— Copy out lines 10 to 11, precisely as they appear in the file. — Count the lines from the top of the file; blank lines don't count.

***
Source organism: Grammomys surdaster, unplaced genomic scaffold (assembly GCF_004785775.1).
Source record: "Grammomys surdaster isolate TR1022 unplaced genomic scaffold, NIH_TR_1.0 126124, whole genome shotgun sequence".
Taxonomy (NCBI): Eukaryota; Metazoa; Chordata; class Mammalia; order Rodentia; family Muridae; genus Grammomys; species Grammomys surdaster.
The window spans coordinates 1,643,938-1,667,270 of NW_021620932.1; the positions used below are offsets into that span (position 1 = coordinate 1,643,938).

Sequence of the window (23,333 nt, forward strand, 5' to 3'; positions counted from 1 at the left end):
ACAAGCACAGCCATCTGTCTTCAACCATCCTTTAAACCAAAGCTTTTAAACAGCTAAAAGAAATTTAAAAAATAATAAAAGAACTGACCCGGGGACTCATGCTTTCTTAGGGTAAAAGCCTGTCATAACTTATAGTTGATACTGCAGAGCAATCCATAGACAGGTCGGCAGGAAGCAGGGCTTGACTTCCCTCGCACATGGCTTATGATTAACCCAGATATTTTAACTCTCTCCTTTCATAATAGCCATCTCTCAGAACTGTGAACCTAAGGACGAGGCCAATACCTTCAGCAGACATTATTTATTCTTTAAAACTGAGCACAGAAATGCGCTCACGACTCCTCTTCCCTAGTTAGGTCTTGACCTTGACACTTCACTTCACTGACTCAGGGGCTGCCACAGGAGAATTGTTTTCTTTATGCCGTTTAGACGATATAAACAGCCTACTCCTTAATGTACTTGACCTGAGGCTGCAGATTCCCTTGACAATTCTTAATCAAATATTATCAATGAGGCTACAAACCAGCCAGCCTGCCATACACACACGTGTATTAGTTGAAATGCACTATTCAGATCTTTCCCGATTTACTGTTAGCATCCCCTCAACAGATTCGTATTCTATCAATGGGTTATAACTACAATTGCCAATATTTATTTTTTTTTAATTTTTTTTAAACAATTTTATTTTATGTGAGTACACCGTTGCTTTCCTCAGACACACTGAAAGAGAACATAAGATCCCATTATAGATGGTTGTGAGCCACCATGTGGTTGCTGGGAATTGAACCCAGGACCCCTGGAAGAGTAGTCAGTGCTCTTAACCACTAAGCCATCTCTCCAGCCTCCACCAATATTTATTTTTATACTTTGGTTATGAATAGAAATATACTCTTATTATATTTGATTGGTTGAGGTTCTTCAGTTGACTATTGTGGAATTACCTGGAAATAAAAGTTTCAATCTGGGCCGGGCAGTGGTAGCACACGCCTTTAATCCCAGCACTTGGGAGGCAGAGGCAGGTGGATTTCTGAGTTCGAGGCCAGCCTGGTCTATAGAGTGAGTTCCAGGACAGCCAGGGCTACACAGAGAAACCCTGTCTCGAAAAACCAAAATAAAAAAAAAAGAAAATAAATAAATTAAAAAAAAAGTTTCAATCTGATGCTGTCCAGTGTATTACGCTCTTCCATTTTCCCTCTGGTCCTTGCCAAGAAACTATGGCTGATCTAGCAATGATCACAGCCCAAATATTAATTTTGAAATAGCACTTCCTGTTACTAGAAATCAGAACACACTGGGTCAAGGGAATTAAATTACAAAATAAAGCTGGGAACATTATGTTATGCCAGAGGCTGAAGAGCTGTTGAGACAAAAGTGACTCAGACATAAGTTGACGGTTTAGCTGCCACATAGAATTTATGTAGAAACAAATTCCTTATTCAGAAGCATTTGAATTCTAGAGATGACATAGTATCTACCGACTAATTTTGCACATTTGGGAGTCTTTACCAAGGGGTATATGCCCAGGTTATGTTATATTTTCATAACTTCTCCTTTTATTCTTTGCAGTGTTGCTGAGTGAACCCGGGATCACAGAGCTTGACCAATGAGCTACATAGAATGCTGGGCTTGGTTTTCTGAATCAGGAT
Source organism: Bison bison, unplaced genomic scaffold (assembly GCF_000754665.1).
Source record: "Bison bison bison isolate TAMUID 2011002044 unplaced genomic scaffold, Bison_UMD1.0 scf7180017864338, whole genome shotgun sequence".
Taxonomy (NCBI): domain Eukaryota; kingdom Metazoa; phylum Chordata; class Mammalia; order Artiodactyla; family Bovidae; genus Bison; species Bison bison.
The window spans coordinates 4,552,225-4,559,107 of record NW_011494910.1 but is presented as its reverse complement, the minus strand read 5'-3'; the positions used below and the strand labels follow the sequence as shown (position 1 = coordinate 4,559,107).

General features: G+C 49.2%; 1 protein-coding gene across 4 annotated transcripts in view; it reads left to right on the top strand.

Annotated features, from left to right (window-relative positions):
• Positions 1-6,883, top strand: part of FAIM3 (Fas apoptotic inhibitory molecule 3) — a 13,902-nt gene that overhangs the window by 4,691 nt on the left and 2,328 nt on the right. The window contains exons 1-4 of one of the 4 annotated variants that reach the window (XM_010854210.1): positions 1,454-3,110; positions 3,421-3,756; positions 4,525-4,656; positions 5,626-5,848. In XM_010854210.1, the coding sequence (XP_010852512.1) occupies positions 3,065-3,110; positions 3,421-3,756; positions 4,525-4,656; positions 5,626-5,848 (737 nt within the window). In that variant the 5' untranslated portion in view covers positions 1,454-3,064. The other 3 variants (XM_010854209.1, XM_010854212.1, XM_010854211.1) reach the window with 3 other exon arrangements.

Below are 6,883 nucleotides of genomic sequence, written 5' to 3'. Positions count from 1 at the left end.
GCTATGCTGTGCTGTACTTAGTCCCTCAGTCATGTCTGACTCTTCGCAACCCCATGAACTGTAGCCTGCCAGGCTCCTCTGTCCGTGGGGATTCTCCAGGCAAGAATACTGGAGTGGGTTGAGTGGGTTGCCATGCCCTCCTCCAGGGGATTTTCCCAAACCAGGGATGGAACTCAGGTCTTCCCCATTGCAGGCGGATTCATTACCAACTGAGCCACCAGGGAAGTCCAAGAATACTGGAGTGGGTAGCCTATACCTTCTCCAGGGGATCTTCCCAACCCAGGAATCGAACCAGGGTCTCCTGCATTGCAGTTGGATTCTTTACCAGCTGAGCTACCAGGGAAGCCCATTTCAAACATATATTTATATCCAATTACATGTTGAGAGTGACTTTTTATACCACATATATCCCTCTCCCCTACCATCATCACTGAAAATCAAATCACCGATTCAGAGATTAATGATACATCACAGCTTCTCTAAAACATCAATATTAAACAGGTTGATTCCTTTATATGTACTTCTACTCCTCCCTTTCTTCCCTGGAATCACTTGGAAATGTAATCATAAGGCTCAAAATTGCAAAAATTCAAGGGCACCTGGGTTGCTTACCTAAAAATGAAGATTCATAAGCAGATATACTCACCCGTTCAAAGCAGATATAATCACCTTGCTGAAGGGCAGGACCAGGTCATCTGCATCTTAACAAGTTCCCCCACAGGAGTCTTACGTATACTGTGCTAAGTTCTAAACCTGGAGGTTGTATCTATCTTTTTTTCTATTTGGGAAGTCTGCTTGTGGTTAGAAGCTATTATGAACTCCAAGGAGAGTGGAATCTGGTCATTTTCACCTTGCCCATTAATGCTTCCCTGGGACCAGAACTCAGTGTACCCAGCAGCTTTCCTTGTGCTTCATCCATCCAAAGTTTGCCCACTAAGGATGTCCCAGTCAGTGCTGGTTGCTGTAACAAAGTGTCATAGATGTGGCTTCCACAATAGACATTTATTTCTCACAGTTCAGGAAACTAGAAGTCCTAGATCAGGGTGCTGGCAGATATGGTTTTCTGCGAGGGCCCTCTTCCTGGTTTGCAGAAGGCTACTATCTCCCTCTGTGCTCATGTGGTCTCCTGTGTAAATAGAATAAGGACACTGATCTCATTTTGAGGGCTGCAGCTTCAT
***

The window spans coordinates 4,552,225-4,559,107 of record NW_011494910.1 but is presented as its reverse complement, the minus strand read 5'-3'; the positions used below and the strand labels follow the sequence as shown (position 1 = coordinate 4,559,107).

General features: G+C 49.2%; 1 protein-coding gene across 4 annotated transcripts in view; it reads left to right on the top strand.